}


          This will do the job and is easier to remember:

          #page_container {
          background-image: url(../images/main_content_background.jpg);
          background-attachment: scroll;
          background-repeat: repeat;
          background-position: left top;
          width: 1024px;
          margin: 0 auto;
          border: 3px solid #111;
          }

          Then I would change your

          #page_container #secondary_container {
          background-image: url(../images/sub_content_background.png);
          background-attachment: scroll;
          background-repeat: repeat;
          background-position: left top;
          width: 795px;
          position: relative;
          top: -5px;
          left: 114px;
          margin-bottom: 20px;
          margin-top: 0px;
          }


          to:


          #page_container #secondary_container {
          background-image: url(../images/sub_content_background.png);
          background-attachment: scroll;
          background-repeat: repeat;
          background-position: left top;
          width: 795px;
          position: relative;
          margin-left: 114px;
          margin-bottom: 20px;

          }





          and
          > the Footer URL's sit properly in Firefox but are out of alignment in IE.


          HUH.......sorry but you need to go and learn some simple css. I wouldn't
          begin to try and unpick the footer.

          Where are you learning this stuff from because I want to shove a long
          pole up their ***?



          • 2. Re: IE and Firefox CSS Problems
            Theminks Level 1
            Hey thanks
            Removing the <p> tags worked perfectly and so did changing the header code and the Main Container code. You asked where i learnt this stuff from mainly just other peoples pages and Lynda.com but it's all practice and trial and error.

            P.S If you were wondering why i use <div> tags with background images and text-indents of -9999px, i was told that it was quite a standard image replacement technique and worked well for ppl who use screen readers.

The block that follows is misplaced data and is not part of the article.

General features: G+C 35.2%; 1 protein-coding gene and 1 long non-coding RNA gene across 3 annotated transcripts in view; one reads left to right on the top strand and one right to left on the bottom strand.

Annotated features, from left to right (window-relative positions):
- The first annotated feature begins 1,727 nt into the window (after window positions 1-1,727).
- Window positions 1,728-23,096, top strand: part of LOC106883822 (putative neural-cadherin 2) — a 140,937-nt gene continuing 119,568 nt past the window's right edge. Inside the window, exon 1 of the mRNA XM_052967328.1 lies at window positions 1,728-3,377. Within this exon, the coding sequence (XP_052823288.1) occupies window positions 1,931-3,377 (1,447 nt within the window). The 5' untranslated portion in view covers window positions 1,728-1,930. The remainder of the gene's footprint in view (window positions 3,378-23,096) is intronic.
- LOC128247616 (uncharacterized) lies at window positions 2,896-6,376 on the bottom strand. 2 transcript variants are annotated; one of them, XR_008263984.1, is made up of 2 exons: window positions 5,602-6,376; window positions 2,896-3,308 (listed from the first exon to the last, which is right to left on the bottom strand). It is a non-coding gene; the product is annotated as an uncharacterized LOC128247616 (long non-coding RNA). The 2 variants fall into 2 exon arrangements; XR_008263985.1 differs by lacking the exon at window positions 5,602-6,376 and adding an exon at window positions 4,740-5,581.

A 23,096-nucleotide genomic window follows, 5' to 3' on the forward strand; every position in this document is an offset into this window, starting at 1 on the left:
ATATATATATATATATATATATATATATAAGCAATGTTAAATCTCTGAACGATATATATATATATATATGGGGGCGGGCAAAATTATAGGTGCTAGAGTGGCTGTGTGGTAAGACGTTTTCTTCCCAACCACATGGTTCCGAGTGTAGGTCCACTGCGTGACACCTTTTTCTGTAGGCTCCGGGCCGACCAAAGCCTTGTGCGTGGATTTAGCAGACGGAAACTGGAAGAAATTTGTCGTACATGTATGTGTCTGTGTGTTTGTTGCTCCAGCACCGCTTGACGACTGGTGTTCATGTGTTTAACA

Cheers Thanks again
            • 3. Re: IE and Firefox CSS Problems
              Level 7
              Theminks wrote:
              > Hey thanks
              > Removing the <p> tags worked perfectly and so did changing the header
              > code and the Main Container code. You asked where i learnt this stuff from
              > mainly just other peoples pages and Lynda.com but it's all practice and trial
              > and error.

              I'm glad it worked for you. You're right it is all about trial and
              error. The key is try and narrow down those sources that show you how do
              do things simply. A lot of sources use techniques that are overly complex.


              > P.S If you were wondering why i use <div> tags with background images and
              > text-indents of -9999px, i was told that it was quite a standard image
              > replacement technique and worked well for ppl who use screen readers.

              I wasn't quite sure what you were trying to do.


              Rarely is there a case for using position: relative; The only time I can
              think of needing to use it would be where I wanted to position an
              absoloute element within a container....in that instance the container
              would need a position or relative associated with it.